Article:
I ran across a PPPoE problem a couple days ago, and let me tell you, this is not my favorite topic. I've only used it in production once, and I don't come across it in practice labs enough to keep it fresh in my mind. I've been skipping these questions when doing time-trial practice labs and just using traditional Ethernet whenever this was called for, and just taking a hit on the points. Not a good plan, but I felt there were more important things to focus on.
One of the other reasons I haven't wanted to focus on it, knowing that I only see it once in a blue moon, is that the documentation is so spread out I could never figure out where all the various pieces are. The lab questions always call for server and client installs, and they're on different pages, and spread out across those two pages.
I decided a good interim step on this problem is to nutshell exactly where the pieces are in the documentation.
First, you want the Broadband Access Aggregation and DSL Configuration Guide. It's on the main "Configuration" page for 12.4T that you've been going to in the DocCD. See below.
The next page has a lot of options on it. Fortunately we only need two of them, and they're right on top of each other:
- PPPoE "server" is on Providing Protocol Support for Broadband Access Aggregation of PPPoE Sessions.
- PPPoE client is on "PPP over Ethernet Client"
We'll start on the server side first. "R1" will be our server router. Not providing a diagram, just two devices connected in Fa0/0 involved.
You need three sections on the "Providing Protocol Support for Broadband Access Aggregation of PPPoE Sessions" page:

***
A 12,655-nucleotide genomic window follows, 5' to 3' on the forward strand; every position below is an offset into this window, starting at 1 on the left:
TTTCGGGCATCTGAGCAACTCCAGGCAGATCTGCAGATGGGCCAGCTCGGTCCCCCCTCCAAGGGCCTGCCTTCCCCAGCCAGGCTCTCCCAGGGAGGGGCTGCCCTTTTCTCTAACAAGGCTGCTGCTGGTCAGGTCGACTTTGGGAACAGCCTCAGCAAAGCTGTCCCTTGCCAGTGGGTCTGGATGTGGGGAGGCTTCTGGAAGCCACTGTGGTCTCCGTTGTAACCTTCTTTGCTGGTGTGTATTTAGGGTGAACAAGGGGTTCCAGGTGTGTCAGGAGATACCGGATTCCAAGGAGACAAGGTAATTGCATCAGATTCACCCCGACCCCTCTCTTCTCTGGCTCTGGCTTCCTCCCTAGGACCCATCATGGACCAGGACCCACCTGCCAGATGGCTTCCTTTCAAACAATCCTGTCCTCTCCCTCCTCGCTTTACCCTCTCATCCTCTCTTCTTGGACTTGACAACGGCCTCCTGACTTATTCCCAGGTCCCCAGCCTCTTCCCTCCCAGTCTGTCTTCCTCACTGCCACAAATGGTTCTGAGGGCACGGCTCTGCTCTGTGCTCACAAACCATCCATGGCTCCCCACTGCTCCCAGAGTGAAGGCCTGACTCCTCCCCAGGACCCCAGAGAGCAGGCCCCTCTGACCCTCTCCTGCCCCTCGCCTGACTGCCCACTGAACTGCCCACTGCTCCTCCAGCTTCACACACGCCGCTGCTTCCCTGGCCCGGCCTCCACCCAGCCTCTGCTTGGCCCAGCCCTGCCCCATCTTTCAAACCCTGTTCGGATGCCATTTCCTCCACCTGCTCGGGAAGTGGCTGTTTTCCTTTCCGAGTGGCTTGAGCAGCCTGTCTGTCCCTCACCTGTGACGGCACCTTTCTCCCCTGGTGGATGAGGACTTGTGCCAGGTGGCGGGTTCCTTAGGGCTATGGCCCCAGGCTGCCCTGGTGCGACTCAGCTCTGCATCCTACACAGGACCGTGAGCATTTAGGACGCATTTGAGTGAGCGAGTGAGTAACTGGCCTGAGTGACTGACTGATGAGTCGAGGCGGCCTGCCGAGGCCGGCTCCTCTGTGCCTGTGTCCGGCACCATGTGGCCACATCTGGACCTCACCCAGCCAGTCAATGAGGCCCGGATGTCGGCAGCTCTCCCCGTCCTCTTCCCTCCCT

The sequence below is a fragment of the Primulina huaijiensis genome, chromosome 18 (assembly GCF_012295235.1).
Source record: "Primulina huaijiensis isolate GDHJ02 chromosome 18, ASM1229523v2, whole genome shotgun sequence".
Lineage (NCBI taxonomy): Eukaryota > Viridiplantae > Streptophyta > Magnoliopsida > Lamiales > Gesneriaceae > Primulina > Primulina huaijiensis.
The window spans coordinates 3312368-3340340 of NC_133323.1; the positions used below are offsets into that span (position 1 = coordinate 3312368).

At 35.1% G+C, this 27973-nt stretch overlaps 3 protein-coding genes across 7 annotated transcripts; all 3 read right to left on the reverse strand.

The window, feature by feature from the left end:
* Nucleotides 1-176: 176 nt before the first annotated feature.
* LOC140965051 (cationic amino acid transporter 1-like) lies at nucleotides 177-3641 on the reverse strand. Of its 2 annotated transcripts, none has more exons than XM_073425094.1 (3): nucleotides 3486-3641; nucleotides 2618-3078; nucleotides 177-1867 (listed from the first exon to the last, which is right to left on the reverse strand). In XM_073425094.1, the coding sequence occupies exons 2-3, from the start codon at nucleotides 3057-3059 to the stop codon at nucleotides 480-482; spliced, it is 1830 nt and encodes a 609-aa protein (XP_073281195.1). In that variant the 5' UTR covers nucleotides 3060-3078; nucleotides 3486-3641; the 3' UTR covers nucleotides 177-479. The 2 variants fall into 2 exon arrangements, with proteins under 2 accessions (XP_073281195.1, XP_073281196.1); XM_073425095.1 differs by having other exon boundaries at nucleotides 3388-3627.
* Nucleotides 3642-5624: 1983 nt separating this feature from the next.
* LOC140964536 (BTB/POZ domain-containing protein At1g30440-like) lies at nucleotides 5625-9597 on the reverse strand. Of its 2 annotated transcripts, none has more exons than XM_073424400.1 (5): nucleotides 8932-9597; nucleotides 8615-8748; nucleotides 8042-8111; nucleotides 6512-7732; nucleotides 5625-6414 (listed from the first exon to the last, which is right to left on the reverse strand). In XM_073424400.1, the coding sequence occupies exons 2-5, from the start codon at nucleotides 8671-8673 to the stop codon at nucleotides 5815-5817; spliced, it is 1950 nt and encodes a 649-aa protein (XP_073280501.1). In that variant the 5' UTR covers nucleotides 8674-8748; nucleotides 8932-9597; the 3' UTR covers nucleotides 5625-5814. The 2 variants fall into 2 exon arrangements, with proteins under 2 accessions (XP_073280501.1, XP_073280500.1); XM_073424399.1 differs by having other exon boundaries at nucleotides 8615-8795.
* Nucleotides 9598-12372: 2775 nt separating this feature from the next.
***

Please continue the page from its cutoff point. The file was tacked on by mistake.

- "Configuring a Virtual Template Interface"
- "Defining a PPPoE Profile"
- "Assigning a PPPoE Profile to an Ethernet Interface"
I put them in the order I felt they should be done in, so let's start with "Configuring a Virtual Template Interface". Frankly, if you don't know how to this, this is worth memorizing. It comes up in more places than just PPPoE (PPP over Frame Relay, namely).
Let's apply the necessary pieces as we walk through this:
R1(config)#interface virtual-template 1
R1(config-if)#ip address 192.168.1.1 255.255.255.0 ! you don't actually have to use IP unnumbered
R1(config-if)#mtu 1492 ! not really a requirement but a really good idea
R1(config-if)#peer default ip address dhcp-pool TEST-POOL
To be fair, the "peer default" bit for assigning IP addresses to clients isn't actually in the above documentation snippet, but it is elsewhere on the page if you search for it. It's also not a requirement, you could assign IPs statically.
Next step -
R1(config-if)#bba-group pppoe global
R1(config-bba-group)# virtual-template 1
Yep, that's all you really must have to get the bba-group working. Now let's assign it to an interface.
The pppoe enable command will expand to pppoe enable group global on its own, if you do a "show run".
We did reference a DHCP pool up above; we'll need to create that.
R1(config)#ip dhcp pool TEST-POOL
That's all - now for the client side. As we saw earlier (same image repeated from above), the client side is directly underneath the "server" side.
Once you're in there, there's once again many options, however the two you need are pretty easy to spot. Note carefully that we are on the "12.2(13)T 12.4T and Later Releases" section. There's one just above this for pre-12.2(13)T.
Configuring the dialer interface first makes more sense, so we'll start there:
R2(config)#int dialer 1
R2(config-if)#ip address negotiated
R2(config-if)#dialer pool 1
R2(config-if)#pppoe-client dial-pool-number 1
That's it - if you did it correctly, you should get output something like this on your client:
*Mar 1 00:28:51.103: %DIALER-6-BIND: Interface Vi1 bound to profile Di1
*Mar 1 00:28:51.191: %LINK-3-UPDOWN: Interface Virtual-Access1, changed state to up
*Mar 1 00:28:52.235: %LINEPROTO-5-UPDOWN: Line protocol on Interface Virtual-Access1, changed state to up
R2(config-if)#do sh ip int dialer1 | i Internet address
Internet address is 192.168.1.3/32
R2(config-if)#do ping 192.168.1.1
Type escape sequence to abort.
Sending 5, 100-byte ICMP Echos to 192.168.1.1, timeout is 2 seconds:
Success rate is 100 percent (5/5), round-trip min/avg/max = 16/23/36 ms